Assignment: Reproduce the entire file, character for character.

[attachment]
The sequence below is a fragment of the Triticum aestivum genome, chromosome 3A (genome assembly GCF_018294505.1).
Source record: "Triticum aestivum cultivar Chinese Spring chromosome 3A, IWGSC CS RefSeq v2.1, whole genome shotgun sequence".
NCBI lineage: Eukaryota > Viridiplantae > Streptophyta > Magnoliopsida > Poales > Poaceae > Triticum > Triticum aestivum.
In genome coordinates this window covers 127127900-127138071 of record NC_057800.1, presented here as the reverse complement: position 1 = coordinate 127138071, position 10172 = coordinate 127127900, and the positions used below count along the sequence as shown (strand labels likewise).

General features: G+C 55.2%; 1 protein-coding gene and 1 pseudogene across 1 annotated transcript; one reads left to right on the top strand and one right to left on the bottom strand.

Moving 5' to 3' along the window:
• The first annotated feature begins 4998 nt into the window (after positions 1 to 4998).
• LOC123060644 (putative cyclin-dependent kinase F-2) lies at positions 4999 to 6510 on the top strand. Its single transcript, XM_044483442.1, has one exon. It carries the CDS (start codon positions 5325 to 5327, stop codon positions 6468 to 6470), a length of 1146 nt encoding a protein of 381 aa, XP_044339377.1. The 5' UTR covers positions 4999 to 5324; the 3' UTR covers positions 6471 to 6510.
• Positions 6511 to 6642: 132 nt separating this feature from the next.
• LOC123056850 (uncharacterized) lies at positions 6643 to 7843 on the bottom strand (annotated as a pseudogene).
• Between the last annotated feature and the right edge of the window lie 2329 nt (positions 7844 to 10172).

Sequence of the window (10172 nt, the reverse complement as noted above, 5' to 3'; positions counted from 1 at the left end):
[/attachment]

The sequence below is a fragment of the Triticum aestivum genome, chromosome 3A (genome assembly GCF_018294505.1).
Source record: "Triticum aestivum cultivar Chinese Spring chromosome 3A, IWGSC CS RefSeq v2.1, whole genome shotgun sequence".
NCBI lineage: Eukaryota > Viridiplantae > Streptophyta > Magnoliopsida > Poales > Poaceae > Triticum > Triticum aestivum.
In genome coordinates this window covers 127127900-127138071 of record NC_057800.1, presented here as the reverse complement: position 1 = coordinate 127138071, position 10172 = coordinate 127127900, and the positions used below count along the sequence as shown (strand labels likewise).

General features: G+C 55.2%; 1 protein-coding gene and 1 pseudogene across 1 annotated transcript; one reads left to right on the top strand and one right to left on the bottom strand.

Moving 5' to 3' along the window:
• The first annotated feature begins 4998 nt into the window (after positions 1 to 4998).
• LOC123060644 (putative cyclin-dependent kinase F-2) lies at positions 4999 to 6510 on the top strand. Its single transcript, XM_044483442.1, has one exon. It carries the CDS (start codon positions 5325 to 5327, stop codon positions 6468 to 6470), a length of 1146 nt encoding a protein of 381 aa, XP_044339377.1. The 5' UTR covers positions 4999 to 5324; the 3' UTR covers positions 6471 to 6510.
• Positions 6511 to 6642: 132 nt separating this feature from the next.
• LOC123056850 (uncharacterized) lies at positions 6643 to 7843 on the bottom strand (annotated as a pseudogene).
• Between the last annotated feature and the right edge of the window lie 2329 nt (positions 7844 to 10172).

Sequence of the window (10172 nt, the reverse complement as noted above, 5' to 3'; positions counted from 1 at the left end):